Atsushi Sato(PhD in Physics/Research Fellow/NEC Biometrics Research Laboratories)
September 28, 2018
Developing GLVQ: NEC's proprietary technology that pioneered machine learning
I have previously worked on research specializing in pattern recognition, image processing, and machine learning, but when I started out at NEC, my research subject was the development of character recognition techniques for mail sorting systems. The recognition unit of the systems back then was hardware, and we needed to optimize the standard pattern designs and revise the learning approach in order to improve performance. I majored in physics in university, so the field of character recognition was outside of my specialty. I recall having lots of things I didn't understand at the time and that research was not an easy quest at first. However, I kept my motivation high while working on the development of the Generalized Learning Vector Quantization (GLVQ), which successfully improved our recognition performance significantly. The representative of the then Ministry of Posts and Telecommunications, to whom we delivered this system, even endorsed NEC's system as being the best. Mail sorting systems based on the GLVQ have been introduced in 50 countries as of today thanks to the other members developing overseas algorithms, and are contributing to streamlined postal distribution internationally. The GLVQ has also become the foundation for NEC's illustrious face recognition technology.
We are now advancing this learning approach and image processing technology in our current research of capturing people's movements from camera images. NEC is operating public safety business worldwide. Progress in this technological research can lead to further assurance of safety and security due to earlier detection of dangerous behavior from network security cameras at airports and stations. I also expect our developments to be applicable to useful solutions to our daily lives, such as streamlining venue operation by controlling human traffic, in addition to the aforementioned monitoring purposes.
Machine learning with small data
The world is seeing a boom in artificial intelligence, bolstered by the progress in deep learning and machine learning technologies. The speed of technological evolution is dramatic, making it difficult to make any predictions for 10 years ahead. However, we can say for sure that in the future not so far away, artificial intelligence will take over most of human's intellectual tasks and bring about a more comfortable and efficient society.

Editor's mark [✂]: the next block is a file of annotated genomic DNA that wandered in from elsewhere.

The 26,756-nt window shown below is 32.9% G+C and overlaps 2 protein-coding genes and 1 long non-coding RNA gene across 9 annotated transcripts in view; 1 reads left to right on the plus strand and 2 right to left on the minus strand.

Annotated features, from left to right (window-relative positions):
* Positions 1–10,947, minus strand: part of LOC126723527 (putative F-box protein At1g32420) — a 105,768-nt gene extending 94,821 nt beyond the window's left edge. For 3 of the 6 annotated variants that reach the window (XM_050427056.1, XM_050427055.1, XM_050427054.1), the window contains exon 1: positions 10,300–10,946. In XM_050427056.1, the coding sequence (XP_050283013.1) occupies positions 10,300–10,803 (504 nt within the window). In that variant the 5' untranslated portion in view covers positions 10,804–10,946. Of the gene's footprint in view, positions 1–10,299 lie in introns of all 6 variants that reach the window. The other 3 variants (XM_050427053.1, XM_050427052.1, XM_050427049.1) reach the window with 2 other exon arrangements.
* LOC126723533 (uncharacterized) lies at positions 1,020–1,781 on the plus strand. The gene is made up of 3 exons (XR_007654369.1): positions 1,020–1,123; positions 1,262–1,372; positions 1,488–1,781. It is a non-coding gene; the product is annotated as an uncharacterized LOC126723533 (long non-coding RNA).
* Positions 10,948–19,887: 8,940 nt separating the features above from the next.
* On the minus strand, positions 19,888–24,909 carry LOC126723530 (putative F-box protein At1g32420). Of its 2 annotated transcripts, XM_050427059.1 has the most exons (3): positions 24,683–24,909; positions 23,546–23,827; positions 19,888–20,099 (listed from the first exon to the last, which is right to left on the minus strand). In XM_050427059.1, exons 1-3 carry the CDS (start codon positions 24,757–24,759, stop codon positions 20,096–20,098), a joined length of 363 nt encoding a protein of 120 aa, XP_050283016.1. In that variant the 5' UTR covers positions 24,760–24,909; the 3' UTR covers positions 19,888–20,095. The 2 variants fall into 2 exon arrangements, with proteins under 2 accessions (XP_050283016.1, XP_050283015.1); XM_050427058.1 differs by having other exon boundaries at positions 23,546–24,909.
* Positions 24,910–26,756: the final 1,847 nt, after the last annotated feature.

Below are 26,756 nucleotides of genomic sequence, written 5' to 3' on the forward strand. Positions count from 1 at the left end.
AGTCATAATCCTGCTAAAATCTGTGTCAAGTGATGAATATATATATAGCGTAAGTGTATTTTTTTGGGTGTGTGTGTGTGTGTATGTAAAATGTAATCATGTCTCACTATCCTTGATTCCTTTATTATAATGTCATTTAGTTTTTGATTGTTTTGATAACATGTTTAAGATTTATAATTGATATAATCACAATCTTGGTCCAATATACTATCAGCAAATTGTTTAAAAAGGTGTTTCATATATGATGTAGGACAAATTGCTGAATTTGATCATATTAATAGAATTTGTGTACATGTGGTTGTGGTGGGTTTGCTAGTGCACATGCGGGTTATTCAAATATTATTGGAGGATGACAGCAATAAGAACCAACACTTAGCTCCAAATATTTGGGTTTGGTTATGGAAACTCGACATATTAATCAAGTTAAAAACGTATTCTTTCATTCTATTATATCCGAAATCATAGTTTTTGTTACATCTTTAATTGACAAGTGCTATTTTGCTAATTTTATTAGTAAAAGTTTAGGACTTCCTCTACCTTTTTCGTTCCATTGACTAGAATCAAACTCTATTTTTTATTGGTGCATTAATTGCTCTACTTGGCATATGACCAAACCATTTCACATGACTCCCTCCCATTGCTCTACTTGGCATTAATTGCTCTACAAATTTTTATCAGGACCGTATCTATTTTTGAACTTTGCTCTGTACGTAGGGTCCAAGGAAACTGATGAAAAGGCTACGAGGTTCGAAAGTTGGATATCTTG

Still, we have the problem of real-world data collection as our bottleneck for improving the performance of artificial intelligence. To solve real-life problems, we need immense amounts of data for learning, but collecting necessary data from the real world for solving problems is extremely difficult. To this end, we are currently collaborating with RIKEN AIP (Advanced Integrated Intelligence Platform Project) to tackle the challenging question of how we can improve performance with limited data. How to complement missing information with completely different information will be key to this problem. We hope to further deepen this technological research and create image recognition and pattern recognition technologies that can be fully applicable to practical use in society.
The most crucial quality for a researcher is a zeal to explore the essence of problems
Regretfully, Japan is said to be far behind the U.S. and China regarding the research into machine learning. Therefore, cultivating excellent researchers is one of the greatest issues we are currently facing. To play a part in this challenge, I also teach students at the University of Tokyo as a visiting professor.
What I would like to expect from next-generation researchers is the willingness to explore the essence of the problem. In the study of physics, researchers are challenged to approach the essence of the problem. The question is: How to approach the essence of the issues and work on drawing out formulations that lead to solutions. I hope that new researchers are aggressive in taking on such challenges. The bottom line is the motivation to solve the problem. I treasure the motivation to create something new and different from other people the most. I expect such strong motivations from young and coming researchers.